And look – the Brits are really on our side, feeling deeply the pain of the war in Ukraine. That’s because it speaks to their most important national trauma: World War II. They were wounded but fought gloriously and stood up to the enemy. Like Ukrainians. So it’s easy for the Brits to get on the same wavelength. They have nothing to be ashamed of in their memory of WWII, so they react to the war in Ukraine with sincere, open support.
Germans, on the other hand, are much more ambivalent. Since they became a nation, they’ve never been invaded without provocation. They never stood up to invaders because they didn’t have to. Instead, they have invaded, and they don’t like to be reminded of that.
The French have been invaded but in the most recent invasion they rolled over fast and agreed to peace on humiliating terms. Have you noticed how Macron keeps trying to persuade Ukrainians to agree to their own Vichy? Subconsciously, the idea that everybody ultimately rolls over for General Guderian is pleasing because it speaks to the biggest national trauma. If Ukraine agrees to a humiliating “peace,” it means there wasn’t anything that shameful in the Vichy regime.
Spaniards are supportive of Ukraine but not passionately so. They understand that Ukraine’s cause is rightful but the whole thing bores them. The Spanish nation-state was, indeed, created in response to an invasion from the closest neighbor. It was a moment of high national glory. Spaniards fought ferociously and beat back the much stronger enemy by the sheer force of patriotism and willpower. The only problem is that this all happened in 1808. Today, only faint echoes of all this remain in the national psyche. Spain has had bigger traumas since then, and, like always happens in Hispanic countries, those problems were entirely home-made.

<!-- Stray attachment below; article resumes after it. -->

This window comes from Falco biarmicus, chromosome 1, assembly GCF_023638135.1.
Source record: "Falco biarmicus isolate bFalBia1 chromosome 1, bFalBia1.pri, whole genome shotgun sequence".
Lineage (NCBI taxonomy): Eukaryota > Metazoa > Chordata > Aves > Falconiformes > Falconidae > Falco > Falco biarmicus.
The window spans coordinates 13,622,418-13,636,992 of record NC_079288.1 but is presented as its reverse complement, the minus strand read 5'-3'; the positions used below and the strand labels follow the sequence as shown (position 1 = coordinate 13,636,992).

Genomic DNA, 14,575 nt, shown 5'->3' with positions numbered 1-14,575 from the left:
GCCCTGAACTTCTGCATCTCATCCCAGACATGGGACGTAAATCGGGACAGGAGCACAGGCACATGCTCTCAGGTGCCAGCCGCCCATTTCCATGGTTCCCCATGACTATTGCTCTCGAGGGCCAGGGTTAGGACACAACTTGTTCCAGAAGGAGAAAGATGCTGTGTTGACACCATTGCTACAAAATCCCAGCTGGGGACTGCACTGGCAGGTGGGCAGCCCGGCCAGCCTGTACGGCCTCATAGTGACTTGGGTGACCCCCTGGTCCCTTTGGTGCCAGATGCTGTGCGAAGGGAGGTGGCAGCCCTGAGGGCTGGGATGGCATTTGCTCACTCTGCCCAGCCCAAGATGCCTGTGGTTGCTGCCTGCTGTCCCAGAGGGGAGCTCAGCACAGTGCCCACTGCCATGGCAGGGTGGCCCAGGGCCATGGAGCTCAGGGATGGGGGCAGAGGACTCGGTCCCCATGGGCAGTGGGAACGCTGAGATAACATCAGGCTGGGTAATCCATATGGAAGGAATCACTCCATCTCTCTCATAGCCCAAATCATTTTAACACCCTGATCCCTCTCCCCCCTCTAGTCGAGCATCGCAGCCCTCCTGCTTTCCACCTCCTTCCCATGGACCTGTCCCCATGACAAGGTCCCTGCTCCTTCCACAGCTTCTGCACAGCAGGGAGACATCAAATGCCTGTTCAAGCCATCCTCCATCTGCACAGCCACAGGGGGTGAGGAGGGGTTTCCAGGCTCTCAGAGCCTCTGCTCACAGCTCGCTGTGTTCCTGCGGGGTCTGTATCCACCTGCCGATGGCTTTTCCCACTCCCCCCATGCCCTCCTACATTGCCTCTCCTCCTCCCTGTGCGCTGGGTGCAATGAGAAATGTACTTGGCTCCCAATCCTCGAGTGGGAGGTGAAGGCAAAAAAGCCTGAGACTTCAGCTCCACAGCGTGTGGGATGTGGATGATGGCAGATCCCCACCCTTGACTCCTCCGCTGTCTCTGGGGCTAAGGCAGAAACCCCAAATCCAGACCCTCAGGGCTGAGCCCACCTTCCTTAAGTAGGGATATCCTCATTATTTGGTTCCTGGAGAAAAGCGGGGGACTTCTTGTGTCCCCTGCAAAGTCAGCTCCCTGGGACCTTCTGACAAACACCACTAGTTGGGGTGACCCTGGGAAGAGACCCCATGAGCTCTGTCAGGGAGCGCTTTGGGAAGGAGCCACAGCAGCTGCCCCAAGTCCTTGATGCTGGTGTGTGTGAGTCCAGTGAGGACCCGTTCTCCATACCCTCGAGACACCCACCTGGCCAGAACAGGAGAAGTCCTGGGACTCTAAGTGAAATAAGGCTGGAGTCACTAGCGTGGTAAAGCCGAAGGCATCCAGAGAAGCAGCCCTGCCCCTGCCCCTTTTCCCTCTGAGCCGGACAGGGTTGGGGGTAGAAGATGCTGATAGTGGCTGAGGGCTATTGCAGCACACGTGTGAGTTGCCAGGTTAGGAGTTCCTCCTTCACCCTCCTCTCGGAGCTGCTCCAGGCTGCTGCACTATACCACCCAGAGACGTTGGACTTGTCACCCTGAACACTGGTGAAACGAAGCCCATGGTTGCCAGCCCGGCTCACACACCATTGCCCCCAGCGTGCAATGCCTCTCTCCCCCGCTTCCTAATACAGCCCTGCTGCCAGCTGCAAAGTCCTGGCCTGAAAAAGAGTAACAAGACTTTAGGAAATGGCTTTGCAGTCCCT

Of course, this all works only for the countries with a fully realized, mature nation-state whose most recent major wound to the body of the nation comes from an invasion or something like it. Mexico, for example, was invaded in the 19th century but it’s biggest national trauma is the more recent Mexican revolution and the ensuing civil war. So Mexicans have no interest in what’s happening in Ukraine. It doesn’t speak to them because it’s unfamiliar.
I just came up with this theory today, and I think there’s something to it.
Happy Daylight Savings Time, everybody! It’s my second favorite night of the year after New Year’s Eve.